FS permits examination of the rectum as well as the sigmoid and descending colon. The test can be performed with limited bowel preparation by any trained provider. Preparation requires the use of two pre-procedural enemas; sedation is usually not needed. FS is a safe procedure with a very low rate of complications, such as local pain, bleeding, bacteremia, and bowel perforation (one per 25,0005 to one per 10,000 procedures3).

The advantages of FS over colonoscopy are the time required (15 minutes vs. 30-60 minutes, plus the remainder of the day off from work), no need for sedation, easier bowel preparation, lower cost, and lower risk of complications.

FS, followed by colonoscopy in all patients with a detected adenoma, has a sensitivity of 70%.6 FS also reduces mortality attributed to distal neoplasms by 85%-90%.7

Sigmoidoscopy is not without its disadvantages, though. These include the inability to detect proximal adenomas and cancers and the unsatisfactory examination results that can occur with inadequate bowel preparation.

Colonoscopy—for the larger view

Colonoscopy permits examination of the entire colon. A thorough cleansing is required, as well as antibiotic prophylaxis if there is a high risk associated with bacteremia, such as presence of an artificial heart valve or congenital heart defect. The procedure usually requires sedation. Following colonoscopy, the patient is observed and must be escorted home. Normal activities can be resumed the next day.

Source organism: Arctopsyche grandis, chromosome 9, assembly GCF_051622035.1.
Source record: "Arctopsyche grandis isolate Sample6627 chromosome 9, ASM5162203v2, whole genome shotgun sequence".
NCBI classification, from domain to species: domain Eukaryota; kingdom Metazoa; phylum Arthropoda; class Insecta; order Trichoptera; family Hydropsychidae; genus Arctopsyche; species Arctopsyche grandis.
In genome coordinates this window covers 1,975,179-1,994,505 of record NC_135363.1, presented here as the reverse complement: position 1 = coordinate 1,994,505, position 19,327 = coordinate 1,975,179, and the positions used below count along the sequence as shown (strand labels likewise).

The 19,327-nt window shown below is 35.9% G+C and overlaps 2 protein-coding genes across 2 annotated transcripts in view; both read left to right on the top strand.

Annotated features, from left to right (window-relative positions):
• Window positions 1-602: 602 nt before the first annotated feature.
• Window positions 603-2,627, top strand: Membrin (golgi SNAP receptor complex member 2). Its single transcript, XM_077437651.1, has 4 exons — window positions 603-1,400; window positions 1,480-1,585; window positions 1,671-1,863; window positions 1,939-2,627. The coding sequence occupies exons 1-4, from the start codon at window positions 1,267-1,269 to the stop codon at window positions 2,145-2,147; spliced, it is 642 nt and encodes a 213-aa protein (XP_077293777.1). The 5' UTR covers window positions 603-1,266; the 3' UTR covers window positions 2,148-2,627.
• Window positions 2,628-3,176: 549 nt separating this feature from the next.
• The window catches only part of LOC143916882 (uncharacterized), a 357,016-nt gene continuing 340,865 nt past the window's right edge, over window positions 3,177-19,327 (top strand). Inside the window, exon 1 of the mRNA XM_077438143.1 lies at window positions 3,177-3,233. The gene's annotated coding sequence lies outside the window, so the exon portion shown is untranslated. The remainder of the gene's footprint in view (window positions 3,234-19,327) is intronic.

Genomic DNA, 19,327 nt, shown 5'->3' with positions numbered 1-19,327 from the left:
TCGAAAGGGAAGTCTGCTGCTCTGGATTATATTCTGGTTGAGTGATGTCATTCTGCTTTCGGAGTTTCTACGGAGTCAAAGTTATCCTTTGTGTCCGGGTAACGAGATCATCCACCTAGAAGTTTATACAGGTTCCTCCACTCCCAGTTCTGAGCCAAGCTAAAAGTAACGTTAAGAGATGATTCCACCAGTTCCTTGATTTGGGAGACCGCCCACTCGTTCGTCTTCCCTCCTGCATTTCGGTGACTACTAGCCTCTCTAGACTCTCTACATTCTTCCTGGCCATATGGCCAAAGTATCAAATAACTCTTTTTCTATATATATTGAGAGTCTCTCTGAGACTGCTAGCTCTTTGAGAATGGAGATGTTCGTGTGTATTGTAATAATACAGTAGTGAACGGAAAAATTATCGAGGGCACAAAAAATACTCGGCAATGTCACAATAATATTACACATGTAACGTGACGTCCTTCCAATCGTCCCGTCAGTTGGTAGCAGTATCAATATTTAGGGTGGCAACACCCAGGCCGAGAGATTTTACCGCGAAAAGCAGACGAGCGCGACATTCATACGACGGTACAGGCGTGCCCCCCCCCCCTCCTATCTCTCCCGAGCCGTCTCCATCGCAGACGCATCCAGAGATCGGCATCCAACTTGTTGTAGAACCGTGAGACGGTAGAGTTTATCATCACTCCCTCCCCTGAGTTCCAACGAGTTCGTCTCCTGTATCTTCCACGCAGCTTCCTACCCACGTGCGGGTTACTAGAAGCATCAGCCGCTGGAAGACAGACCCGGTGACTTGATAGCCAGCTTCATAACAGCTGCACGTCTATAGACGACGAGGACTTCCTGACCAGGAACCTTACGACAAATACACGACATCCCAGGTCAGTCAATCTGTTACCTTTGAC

Complications associated with colonoscopy are perforation (up to two per 1,000 procedures in some series), bleeding, and bacteremia. Screening colonoscopy with removal of neoplastic polyps (adenomas) reduces the incidence of colorectal cancer up to 90% in some studies.

Factors that favor colonoscopy for screening are detection of proximal cancers, cost-effectiveness, and comfort during the procedure. Right-sided neoplasms (i.e., in the ascending or proximal part of the colon) seem to be the most common form in Caucasian and African-American populations older than 70 years. Moreover, proximal cancer in asymptomatic patients is associated with distal lesions such as other neoplasms or polyps in <60% of cases.8 Because it does not access areas of the colon beyond the descending colon, FS will miss those proximal cancers.

Studies conducted in the United States have shown that colonoscopy is cost-effective compared with FS or FOBT plus FS.9 Comparing colonoscopy with FS in terms of comfort, patients undergoing colonoscopy with conscious sedation are less likely to experience periprocedural discomfort and significantly more willing to undergo a subsequent examination.